An approach: how to assess Business Capabilities
Capability-Based Planning activities are structured in a cycle: Map, assess, plan, and control. It shows us where to begin and the next steps to gradually increase the impact on the organization. Read more in our whitepaper: “How Business Architecture contributes to successful strategy execution”.
In the “Map” phase, we define and create the Capability Map, which we can use to analyze the organization, assessing the strategic and architectural alignment of the capability framework. In earlier installments of this blog series, we provided guidance on achieving this.
This blog explores the “Assess” phase, where Capabilities are measured based on their contribution to our business strategy and identifying opportunities to improve maturity. This is visualized on the Capability Map, e.g. using heatmapping techniques.
Capability-Based Planning Approach
Capability Assessment Approach
Our approach to assessing Business Capabilities includes defining three dimensions. To effectively assess Capabilities and execute Capability-Based Planning, we need to combine these three dimensions because there are clear relationships and dependence between them. These three dimensions are:
- Strategic Importance
As explained before, Business Capabilities link to the strategic objectives of an enterprise. From this, we can derive their relative strategic importance to the organization. Executives must prioritize and focus investment on the right Capabilities and for managers to understand which Capabilities are critical to success. The key question answered here is: “Which Capabilities are required to successfully deliver a strategy?” For this dimension, we’ve identified three key metrics relevant for an assessment of the Strategic Importance of a Business Capability:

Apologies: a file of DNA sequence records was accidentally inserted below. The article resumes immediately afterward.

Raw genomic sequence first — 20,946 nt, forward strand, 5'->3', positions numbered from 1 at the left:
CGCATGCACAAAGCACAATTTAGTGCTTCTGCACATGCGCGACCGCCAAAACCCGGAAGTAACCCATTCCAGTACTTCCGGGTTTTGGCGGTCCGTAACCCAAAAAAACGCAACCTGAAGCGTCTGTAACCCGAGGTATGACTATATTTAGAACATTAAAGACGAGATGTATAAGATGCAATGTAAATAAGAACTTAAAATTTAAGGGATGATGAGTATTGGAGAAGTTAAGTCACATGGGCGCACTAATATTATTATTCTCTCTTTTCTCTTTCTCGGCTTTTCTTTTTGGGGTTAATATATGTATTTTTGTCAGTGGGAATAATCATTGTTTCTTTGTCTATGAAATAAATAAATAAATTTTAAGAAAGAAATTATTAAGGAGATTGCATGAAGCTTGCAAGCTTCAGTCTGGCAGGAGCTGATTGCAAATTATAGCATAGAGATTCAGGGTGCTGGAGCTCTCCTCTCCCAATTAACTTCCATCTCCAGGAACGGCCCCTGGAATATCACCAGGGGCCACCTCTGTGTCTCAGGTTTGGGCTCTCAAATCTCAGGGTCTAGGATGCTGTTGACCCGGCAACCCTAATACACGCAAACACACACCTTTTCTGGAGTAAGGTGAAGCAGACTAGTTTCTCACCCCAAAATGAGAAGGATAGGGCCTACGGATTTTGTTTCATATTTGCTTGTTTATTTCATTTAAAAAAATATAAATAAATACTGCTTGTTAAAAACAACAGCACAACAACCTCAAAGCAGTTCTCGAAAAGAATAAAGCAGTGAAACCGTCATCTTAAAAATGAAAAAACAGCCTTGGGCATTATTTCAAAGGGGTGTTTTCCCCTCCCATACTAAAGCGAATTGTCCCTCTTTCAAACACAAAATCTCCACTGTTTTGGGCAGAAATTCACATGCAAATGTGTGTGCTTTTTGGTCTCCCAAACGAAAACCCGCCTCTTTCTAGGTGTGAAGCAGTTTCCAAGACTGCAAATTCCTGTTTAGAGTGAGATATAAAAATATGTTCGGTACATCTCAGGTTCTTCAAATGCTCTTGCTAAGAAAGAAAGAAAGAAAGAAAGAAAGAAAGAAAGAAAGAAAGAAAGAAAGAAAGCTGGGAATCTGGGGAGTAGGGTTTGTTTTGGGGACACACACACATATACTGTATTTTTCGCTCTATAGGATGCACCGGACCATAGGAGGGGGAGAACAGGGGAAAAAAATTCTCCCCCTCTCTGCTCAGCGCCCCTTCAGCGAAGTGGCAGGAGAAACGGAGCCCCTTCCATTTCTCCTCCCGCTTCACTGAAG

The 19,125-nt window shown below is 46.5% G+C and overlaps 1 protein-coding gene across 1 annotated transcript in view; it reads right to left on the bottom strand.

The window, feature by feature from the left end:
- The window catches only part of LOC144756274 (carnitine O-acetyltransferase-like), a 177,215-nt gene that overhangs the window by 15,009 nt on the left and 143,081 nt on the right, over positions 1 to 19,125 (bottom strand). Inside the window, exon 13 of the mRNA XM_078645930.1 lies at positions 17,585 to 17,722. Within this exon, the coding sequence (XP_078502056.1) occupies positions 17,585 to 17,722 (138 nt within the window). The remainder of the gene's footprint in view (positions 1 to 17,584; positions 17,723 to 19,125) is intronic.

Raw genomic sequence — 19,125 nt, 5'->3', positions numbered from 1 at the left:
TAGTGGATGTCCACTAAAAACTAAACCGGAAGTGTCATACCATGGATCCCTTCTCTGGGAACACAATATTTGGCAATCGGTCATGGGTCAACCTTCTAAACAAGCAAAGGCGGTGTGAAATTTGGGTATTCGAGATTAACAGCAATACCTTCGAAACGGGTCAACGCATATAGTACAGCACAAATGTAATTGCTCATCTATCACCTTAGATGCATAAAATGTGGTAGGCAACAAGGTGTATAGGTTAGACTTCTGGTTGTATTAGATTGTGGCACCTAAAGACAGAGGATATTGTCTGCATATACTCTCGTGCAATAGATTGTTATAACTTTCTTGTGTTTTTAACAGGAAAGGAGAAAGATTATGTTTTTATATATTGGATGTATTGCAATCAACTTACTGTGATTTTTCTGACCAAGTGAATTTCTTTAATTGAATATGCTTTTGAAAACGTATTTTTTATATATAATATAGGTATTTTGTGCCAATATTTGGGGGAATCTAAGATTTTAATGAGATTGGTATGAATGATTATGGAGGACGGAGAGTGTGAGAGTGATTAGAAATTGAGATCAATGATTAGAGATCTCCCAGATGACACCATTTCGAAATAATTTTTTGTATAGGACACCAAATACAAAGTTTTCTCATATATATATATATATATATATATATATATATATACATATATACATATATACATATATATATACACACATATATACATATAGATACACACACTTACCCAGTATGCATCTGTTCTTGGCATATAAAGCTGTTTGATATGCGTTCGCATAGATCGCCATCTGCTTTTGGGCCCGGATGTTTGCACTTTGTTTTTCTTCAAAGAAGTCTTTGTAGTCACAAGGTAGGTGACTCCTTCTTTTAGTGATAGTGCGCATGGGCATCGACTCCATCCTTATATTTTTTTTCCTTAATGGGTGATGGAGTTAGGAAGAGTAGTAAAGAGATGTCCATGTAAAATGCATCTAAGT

– Strategy Execution: Is the Capability required in the context of a strategic goal?
– Business/ Operating Model: Does the Capability provide critical support or resource for a key value proposition?
– Future Opportunity: Does the Capability provide critical support or resources for future enhanced or new value propositions?
Strategic Importance Dimensions
In a Capability Map, we define the set of Capabilities that an organization requires to be successful against its formulated strategy. However, just having the Capability in place isn’t enough because we also need to be very good at it, especially those Capabilities with high strategic importance. For managers, an assessment of Capabilities based on maturity identifies where improvement and development are required. It shows both change leaders and change experts where the key problems lie.
The key question answered here is: “Which Capabilities are currently performing below expected or required performance levels?”. These are the Capabilities that may require investing in various improvements. You would typically prioritize those dimensions where the highest difference between current and target levels is.
The maturity of a Business Capability is determined based on its maturity in the common dimensions of People, Processes, Technology, and Information.
Capability-based Planning is not a one-off exercise: an organization needs to align strategic goals with the required Capability, and continuously retain this alignment as strategic goals may shift. As we have argued in the past, adaptability is essential for the modern enterprise. Any organization needs the flexibility to respond to changes in the environment and the ecosystem. An assessment of adaptability gives executives insights into how easy it is to change Capabilities, and for managers on which Capabilities need to be more flexible or resilient.The key question answered here is: “Which Capabilities are problematic to improve?”In our vision, there are three key metrics important to determine the level of adaptability of a Business Capability:
– Adaptability to the environment: What’s the role of the Capability for the response to external (e.g. law or regulation) and internal (e.g. business interruption) dynamics?
– Adaptability to the customer: What’s the role of the Capability for the response to changing customer needs?
– Capacity: Can the Capability respond to changing demand?
In the next installment in our Blog Series: Business Architecture and Capability-Based Planning, we’ll look at how you can assess Capabilities with BiZZdesign HoriZZon.
You’ll learn how:
- To determine a meaningful score on the key metrics relevant for an assessment of the Strategic Importance of a Business Capability
- The maturity of a Business Capability is determined in relation to people, processes, technology, and information
- BiZZdesign Horizzon supports the assessment of Capabilities